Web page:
I am not having a go at Boris Johnson here due to ideological differences. Hear me out.
Johnson is still presently in intensive care (recovering) after catching coronavirus (CV). He caught this most probably from shaking countless coronavirus patients’ hands. He admitted doing this two weeks prior to his diagnosis – “I shook hands with everybody“. He likely gave CV to (or received from) his adviser Dominic Cummings and Health Secretary Matt Hancock.
At the time, he was delaying lockdown for the country to enable a policy of herd immunity. This was in the hope of flattening the curve. As I have previously written, flattening the curve isn’t really about people not getting the virus period, it is about them getting it at a point that is most convenient for the healthcare system so that it does not get overwhelmed.
His government was pursuing a strategy that rested, at least in part, on the idea of shielding the most vulnerable members of the British public from infection while allowing a large percentage of others to catch the virus. The hope was that most of these people would experience relatively mild symptoms, recover, and wind up immune, stopping the virus’s further transmission.
But this kind of herd immunity, experts said, could require upwards of 60% of the population becoming infected. Herd immunity as a deliberate policy, epidemiologists said, is usually achieved through a vaccination program. It was untested as a tool for responding to a pandemic. [source, my emphasis]
This was his intention – herd immunity of the type where people get the virus but don’t die, and come through the other side, whilst keeping the vulnerable away.
And at the same time, he was putting himself amongst those with the virus, shaking their hands for two weeks.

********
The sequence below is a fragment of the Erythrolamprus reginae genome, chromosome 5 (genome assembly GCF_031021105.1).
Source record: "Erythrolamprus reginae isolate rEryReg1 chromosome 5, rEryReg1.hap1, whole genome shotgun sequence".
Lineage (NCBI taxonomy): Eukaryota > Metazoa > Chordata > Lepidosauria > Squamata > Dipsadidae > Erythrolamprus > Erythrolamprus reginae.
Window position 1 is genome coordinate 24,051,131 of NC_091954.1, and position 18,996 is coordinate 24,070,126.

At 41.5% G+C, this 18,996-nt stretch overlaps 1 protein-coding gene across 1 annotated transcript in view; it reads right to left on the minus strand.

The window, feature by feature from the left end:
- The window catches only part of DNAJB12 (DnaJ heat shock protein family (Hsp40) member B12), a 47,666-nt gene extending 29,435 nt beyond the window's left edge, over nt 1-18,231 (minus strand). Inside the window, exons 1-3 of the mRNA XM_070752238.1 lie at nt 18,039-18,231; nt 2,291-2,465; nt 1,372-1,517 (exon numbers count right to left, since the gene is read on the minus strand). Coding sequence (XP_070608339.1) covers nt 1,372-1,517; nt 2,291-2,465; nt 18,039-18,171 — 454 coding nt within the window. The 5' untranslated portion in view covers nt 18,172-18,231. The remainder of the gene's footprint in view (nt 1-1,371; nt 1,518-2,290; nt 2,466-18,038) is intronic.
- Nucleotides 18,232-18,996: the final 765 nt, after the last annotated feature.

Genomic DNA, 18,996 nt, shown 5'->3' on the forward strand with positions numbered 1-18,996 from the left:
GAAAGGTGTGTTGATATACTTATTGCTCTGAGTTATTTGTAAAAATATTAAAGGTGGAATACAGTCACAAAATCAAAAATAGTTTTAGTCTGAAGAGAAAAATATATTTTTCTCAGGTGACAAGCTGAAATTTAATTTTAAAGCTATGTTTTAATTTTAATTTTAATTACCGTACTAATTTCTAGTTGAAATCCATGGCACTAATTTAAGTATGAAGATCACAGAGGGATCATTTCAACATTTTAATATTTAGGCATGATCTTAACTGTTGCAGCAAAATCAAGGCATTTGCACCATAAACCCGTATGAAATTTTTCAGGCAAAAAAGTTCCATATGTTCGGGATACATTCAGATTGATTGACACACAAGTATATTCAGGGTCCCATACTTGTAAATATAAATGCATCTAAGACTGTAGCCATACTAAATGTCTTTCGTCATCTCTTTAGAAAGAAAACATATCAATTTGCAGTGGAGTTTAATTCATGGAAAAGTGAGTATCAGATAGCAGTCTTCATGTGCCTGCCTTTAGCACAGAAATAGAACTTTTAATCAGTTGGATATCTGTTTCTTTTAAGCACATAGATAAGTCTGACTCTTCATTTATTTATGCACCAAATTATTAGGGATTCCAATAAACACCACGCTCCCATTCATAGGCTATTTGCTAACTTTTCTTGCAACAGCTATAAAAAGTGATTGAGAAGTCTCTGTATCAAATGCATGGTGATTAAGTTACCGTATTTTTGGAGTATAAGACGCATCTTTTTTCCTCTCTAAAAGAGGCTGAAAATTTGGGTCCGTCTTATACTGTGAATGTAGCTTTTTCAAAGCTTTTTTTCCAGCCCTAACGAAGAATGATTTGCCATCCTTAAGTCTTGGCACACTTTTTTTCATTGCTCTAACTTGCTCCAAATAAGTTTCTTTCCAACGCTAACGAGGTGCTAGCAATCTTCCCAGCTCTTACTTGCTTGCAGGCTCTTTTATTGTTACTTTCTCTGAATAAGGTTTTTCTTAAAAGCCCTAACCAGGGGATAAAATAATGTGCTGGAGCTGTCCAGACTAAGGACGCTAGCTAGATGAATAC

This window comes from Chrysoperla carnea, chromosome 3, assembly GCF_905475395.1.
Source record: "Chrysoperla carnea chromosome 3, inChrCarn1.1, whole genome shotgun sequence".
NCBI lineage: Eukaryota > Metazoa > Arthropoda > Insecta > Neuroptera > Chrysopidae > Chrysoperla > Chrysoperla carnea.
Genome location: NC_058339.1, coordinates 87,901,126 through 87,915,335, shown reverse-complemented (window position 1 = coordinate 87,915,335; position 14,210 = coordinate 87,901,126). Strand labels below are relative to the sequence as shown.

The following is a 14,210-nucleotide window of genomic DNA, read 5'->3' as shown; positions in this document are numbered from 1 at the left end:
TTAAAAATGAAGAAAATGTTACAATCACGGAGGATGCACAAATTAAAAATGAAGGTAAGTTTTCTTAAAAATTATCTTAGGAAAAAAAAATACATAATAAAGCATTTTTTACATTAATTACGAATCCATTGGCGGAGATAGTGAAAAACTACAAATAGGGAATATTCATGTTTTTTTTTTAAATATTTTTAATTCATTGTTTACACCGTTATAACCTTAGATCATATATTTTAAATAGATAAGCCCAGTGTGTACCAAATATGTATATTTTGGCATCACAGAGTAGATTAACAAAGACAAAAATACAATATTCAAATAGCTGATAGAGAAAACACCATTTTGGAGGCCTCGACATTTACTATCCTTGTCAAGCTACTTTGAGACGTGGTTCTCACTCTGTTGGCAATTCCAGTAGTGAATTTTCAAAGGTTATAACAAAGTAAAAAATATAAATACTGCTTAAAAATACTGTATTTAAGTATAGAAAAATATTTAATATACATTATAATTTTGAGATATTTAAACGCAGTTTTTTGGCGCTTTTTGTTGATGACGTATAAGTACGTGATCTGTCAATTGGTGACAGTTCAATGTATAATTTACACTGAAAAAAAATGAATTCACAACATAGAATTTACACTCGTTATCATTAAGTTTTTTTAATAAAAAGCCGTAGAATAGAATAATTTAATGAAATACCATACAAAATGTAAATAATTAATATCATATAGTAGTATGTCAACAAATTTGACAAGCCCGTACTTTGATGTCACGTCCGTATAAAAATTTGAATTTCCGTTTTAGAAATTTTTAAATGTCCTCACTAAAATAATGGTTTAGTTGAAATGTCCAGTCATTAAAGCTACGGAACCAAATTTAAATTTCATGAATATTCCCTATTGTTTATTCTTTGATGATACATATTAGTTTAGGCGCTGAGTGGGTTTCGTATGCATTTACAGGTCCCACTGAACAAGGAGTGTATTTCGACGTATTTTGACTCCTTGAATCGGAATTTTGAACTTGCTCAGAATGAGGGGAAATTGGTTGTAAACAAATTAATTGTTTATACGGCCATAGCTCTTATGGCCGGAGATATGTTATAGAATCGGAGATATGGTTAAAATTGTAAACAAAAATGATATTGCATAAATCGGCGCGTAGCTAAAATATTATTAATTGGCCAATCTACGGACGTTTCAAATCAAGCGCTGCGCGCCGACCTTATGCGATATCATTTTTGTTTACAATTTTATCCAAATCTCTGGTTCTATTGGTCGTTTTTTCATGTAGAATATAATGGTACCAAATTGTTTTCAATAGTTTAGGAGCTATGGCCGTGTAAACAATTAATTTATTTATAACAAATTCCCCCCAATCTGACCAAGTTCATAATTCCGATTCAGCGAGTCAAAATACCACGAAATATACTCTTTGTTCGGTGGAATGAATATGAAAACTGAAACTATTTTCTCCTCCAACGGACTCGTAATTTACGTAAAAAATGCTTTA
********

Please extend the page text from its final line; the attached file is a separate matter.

The optionsI see there being three options that explain Boris Johnson’s behaviour and resultant illness:
- He is stupid and naive. He didn’t have a clue what he was doing, bumbling around, shaking people’s hands who clearly had the virus.
- He was misinformed by others. A subset of 1) whereby he had the wool pulled over his eyes by his advisers and made dangerous errors.
- He got what he intended to get. He understood herd immunity and implemented a policy of such (this much is definitely true). He was collateral damage for the policy. But, given his own behaviour, this was intended collateral (even if he didn’t think he would be hospitalised).
I can’t see any other options.
I think option 3) is most likely.
Given that I think option 3 is the most likely, I find it hard to feel any kind of sympathy for him other than an intuitive empathy for anyone who is struggling and in undoubted pain. He essentially doesn’t deserve sympathy, certainly in the way it is being poured on him.
If someone picked up a poisonous snake with the intention of getting bitten, it is hard to feel sorry for them when they get bitten.
Indeed, in Johnson’s case, if you agree with the policy of herd immunity, you could actually feel some kind of respect for his convictions and bravery.
Am I wrong here?
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